County farmers not predicting banner year for planting, prices
By Catharin Shepard
Published in News on January 22, 2009 1:46 PM
Keith Waller of Mount Olive takes a soil test on one of his fields. The test helps farmers determine the pH level of the soils and aid them in deciding what crops to plant and what fertilizers and pesticides to use. Waller says farmers are expecting another tough season this year. Last year, dry weather and high fuel prices were a double whammy for growers.
Even in the dead of winter, Keith Waller is thinking of spring.
Although the fields of his Mount Olive farm are empty this time of year, planting season is on the way, and Waller faces difficult decisions.
"We're trying to figure out what to plant, how much to plant," he said.
Waller is one of the many area farmers wrestling with expensive operational costs and wondering what 2009 will bring.
"It's scary in a way, because you don't know what the year's going to be like," he said. "But that's what we do. You can't just fold, you can't just quit."
Even without drought conditions, forecasters are saying 2009 will be a tough year for farmers.
"The outlook is not very good," said Kevin Johnson, agent with the Wayne County cooperative extension. "Crop prices are low, input prices are high. The forecast is not that optimistic."
The price of fertilizer has doubled in the past year due to the higher price of potash, which is most often imported from Canada and Russia. The potash and other components are responsible for the fluctuating fertilizer prices, Johnson said.
"One day it's high, and one day it's low," Waller said.
To make matters worse, many farmers rely on operating loans to finance the start of the growing season, but the economic downturn is affecting their ability to secure the money they need.
"There might be some cash flow problems," Johnson said. "Banks are not lending as easy as they used to."
Farmers are feeling some relief at the pump this year thanks to falling diesel prices, although the numbers have been slowly creeping upward again in January.
"It looks fairly good for the fuel, but it's volatile," Johnson said.
Farmers are exempt from paying the tax on diesel fuel used to run off-road vehicles like tractors and combines, but the sheer volume of fuel the machines require can quickly add up.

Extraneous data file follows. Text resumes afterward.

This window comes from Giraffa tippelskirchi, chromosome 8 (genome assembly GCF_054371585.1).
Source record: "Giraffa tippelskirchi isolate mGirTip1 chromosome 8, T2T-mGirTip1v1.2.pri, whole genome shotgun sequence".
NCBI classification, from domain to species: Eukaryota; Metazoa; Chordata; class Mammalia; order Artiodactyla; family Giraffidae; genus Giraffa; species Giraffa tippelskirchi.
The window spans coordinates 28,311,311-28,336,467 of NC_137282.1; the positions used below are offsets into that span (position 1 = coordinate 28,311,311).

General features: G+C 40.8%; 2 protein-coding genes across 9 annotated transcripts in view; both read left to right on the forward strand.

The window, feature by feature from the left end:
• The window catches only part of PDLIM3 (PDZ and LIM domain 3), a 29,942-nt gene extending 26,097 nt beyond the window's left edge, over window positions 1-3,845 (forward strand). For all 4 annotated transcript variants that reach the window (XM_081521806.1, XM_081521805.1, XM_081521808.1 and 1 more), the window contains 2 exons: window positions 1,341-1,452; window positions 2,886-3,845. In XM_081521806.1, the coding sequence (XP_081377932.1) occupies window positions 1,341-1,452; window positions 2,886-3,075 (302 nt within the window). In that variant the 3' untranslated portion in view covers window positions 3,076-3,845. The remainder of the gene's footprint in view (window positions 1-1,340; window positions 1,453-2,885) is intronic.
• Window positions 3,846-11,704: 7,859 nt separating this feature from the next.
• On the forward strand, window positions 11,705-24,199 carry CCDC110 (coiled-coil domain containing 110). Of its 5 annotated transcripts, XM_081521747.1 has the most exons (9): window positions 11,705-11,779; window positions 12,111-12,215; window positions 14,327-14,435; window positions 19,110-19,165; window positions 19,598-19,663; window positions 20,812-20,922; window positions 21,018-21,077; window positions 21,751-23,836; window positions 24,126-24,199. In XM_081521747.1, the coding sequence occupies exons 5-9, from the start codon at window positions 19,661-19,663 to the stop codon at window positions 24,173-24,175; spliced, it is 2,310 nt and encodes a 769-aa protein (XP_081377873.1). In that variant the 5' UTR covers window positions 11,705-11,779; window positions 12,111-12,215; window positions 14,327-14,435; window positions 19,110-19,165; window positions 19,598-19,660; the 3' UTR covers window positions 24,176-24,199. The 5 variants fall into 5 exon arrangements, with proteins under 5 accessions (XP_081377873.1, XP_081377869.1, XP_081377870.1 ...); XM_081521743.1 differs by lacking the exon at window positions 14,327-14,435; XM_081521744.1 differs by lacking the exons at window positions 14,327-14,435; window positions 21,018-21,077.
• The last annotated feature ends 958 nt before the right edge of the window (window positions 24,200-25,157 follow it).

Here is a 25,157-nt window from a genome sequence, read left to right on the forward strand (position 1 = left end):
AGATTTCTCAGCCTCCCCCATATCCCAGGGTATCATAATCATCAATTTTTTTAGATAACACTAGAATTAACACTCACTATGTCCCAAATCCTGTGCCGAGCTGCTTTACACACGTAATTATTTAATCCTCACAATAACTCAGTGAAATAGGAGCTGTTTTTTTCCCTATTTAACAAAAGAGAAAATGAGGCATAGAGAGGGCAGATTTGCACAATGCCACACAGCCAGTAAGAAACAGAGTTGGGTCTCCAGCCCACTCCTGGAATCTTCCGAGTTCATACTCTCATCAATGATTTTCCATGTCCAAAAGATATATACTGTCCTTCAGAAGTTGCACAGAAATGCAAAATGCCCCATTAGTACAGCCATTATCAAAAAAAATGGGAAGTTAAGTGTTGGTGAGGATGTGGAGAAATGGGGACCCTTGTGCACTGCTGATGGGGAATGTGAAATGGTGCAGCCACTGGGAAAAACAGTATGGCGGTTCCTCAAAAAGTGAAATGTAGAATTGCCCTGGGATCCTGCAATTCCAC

"Some of this equipment can burn 100 gallons a day," Johnson said.
Record-sized crops flooded the market in 2008, causing a price drop of about .50 per bushel across the board in the first few weeks of the new year.
Soybeans are at $9.70 a bushel, wheat is at $5.60 a bushel and corn is selling for $3.70 a bushel.
The cotton market looks grim, with prices down to about $.45 a bushel.
"Anything below $.65, there's no way you can make money on cotton," Johnson said. "Cotton is probably going to be down all year."
The crop might rebound in 2010, he said.
Last year's weather conditions hit one crop especially hard.
"The corn crop was horrible because of the drought," Johnson said.
The price of corn could go up this year to as much as $6 a bushel, due to supply and demand, he predicted.
Corn is used for livestock feed, but government initiatives pushing for development of the corn-based fuel ethanol are also buying large amounts of the crop.
"There's not but so much corn to go around," Johnson said.
Waller's 2008 corn crop didn't fare as badly in the drought as some did, he said. The Mount Olive area had slightly more rainfall at critical times than Goldsboro did, keeping the rain-loving corn alive, if not flourishing.
"We didn't suffer as much as other people," he said.
If corn prices go up, there is a good chance soybean prices will increase, too, Johnson said.
"That is an optimistic standpoint," he said.
A standpoint that Wayne County farmers seem to share, despite the shaky market.
"I feel pretty good about 2009," Waller said. "We're all optimistic, each of us. We all want to do good. It depends on the economy and Mother Nature."
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